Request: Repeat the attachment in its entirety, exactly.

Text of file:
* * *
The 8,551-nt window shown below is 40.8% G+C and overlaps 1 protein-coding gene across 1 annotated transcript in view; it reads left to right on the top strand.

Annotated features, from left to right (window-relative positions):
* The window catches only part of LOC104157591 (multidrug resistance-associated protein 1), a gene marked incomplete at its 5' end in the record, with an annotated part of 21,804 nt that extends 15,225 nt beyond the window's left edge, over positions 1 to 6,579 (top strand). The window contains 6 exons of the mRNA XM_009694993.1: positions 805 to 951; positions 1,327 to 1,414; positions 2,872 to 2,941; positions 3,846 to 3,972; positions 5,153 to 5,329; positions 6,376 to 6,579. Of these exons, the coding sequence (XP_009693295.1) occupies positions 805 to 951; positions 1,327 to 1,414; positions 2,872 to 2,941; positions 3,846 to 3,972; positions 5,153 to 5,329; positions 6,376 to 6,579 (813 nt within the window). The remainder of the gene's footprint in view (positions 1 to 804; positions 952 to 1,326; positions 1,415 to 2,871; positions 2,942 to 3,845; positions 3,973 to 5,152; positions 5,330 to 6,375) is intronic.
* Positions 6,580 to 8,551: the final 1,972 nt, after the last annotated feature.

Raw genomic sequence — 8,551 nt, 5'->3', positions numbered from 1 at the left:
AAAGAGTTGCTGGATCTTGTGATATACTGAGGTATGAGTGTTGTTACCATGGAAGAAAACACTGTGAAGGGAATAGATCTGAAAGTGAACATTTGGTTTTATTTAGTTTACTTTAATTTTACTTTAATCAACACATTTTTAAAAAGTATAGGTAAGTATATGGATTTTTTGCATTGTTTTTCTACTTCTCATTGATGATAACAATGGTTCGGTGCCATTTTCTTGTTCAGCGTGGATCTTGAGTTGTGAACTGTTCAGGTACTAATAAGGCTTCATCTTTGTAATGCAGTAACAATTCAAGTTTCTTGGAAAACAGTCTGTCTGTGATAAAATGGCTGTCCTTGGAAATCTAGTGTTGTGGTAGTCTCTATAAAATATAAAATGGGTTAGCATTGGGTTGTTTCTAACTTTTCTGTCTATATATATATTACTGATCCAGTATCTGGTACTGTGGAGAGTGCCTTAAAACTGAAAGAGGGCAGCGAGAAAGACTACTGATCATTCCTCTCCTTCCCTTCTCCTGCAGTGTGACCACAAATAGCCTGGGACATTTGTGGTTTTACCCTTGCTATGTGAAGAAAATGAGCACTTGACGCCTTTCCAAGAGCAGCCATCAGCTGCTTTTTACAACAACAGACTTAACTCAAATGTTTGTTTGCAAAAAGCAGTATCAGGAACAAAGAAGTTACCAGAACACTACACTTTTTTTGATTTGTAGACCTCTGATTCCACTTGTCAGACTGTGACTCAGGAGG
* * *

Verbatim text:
The 8,551-nt window shown below is 40.8% G+C and overlaps 1 protein-coding gene across 1 annotated transcript in view; it reads left to right on the top strand.

Annotated features, from left to right (window-relative positions):
* The window catches only part of LOC104157591 (multidrug resistance-associated protein 1), a gene marked incomplete at its 5' end in the record, with an annotated part of 21,804 nt that extends 15,225 nt beyond the window's left edge, over positions 1 to 6,579 (top strand). The window contains 6 exons of the mRNA XM_009694993.1: positions 805 to 951; positions 1,327 to 1,414; positions 2,872 to 2,941; positions 3,846 to 3,972; positions 5,153 to 5,329; positions 6,376 to 6,579. Of these exons, the coding sequence (XP_009693295.1) occupies positions 805 to 951; positions 1,327 to 1,414; positions 2,872 to 2,941; positions 3,846 to 3,972; positions 5,153 to 5,329; positions 6,376 to 6,579 (813 nt within the window). The remainder of the gene's footprint in view (positions 1 to 804; positions 952 to 1,326; positions 1,415 to 2,871; positions 2,942 to 3,845; positions 3,973 to 5,152; positions 5,330 to 6,375) is intronic.
* Positions 6,580 to 8,551: the final 1,972 nt, after the last annotated feature.

Raw genomic sequence — 8,551 nt, 5'->3', positions numbered from 1 at the left:
AAAGAGTTGCTGGATCTTGTGATATACTGAGGTATGAGTGTTGTTACCATGGAAGAAAACACTGTGAAGGGAATAGATCTGAAAGTGAACATTTGGTTTTATTTAGTTTACTTTAATTTTACTTTAATCAACACATTTTTAAAAAGTATAGGTAAGTATATGGATTTTTTGCATTGTTTTTCTACTTCTCATTGATGATAACAATGGTTCGGTGCCATTTTCTTGTTCAGCGTGGATCTTGAGTTGTGAACTGTTCAGGTACTAATAAGGCTTCATCTTTGTAATGCAGTAACAATTCAAGTTTCTTGGAAAACAGTCTGTCTGTGATAAAATGGCTGTCCTTGGAAATCTAGTGTTGTGGTAGTCTCTATAAAATATAAAATGGGTTAGCATTGGGTTGTTTCTAACTTTTCTGTCTATATATATATTACTGATCCAGTATCTGGTACTGTGGAGAGTGCCTTAAAACTGAAAGAGGGCAGCGAGAAAGACTACTGATCATTCCTCTCCTTCCCTTCTCCTGCAGTGTGACCACAAATAGCCTGGGACATTTGTGGTTTTACCCTTGCTATGTGAAGAAAATGAGCACTTGACGCCTTTCCAAGAGCAGCCATCAGCTGCTTTTTACAACAACAGACTTAACTCAAATGTTTGTTTGCAAAAAGCAGTATCAGGAACAAAGAAGTTACCAGAACACTACACTTTTTTTGATTTGTAGACCTCTGATTCCACTTGTCAGACTGTGACTCAGGAGG